PROVIDENCE, R.I. (AP) — Vast stretches of the iconic tall grasses that dot the Atlantic coast were destroyed during Superstorm Sandy, removing a vital protective buffer for the region's shoreline.

Now, the New England Wild Flower Society and its partners will collect the seeds of those native plants to replant them and reinforce coastal areas.

The Society says the $2.3 million project will help make these habitats more resilient to future storms. For inland states, the seeds will be used in river projects.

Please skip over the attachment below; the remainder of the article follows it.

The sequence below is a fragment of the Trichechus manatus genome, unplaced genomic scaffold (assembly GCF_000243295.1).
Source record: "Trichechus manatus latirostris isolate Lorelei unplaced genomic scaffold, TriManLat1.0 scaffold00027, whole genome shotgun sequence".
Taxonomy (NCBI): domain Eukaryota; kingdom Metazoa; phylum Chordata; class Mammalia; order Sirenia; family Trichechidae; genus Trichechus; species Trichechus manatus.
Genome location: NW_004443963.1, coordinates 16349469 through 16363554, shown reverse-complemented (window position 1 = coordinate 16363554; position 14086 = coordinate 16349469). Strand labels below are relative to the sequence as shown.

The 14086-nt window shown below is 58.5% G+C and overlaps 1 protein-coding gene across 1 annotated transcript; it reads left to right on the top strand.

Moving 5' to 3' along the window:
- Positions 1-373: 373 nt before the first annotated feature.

The two-year project is the first large-scale, coordinated seed banking effort in the Eastern United States.

The Society and its partners will be collecting at wildlife refuges in New England, as well as in North Carolina, Virginia, Maryland, Delaware, New Jersey and New York.

(Story by: Amy Anthony, The Associated Press)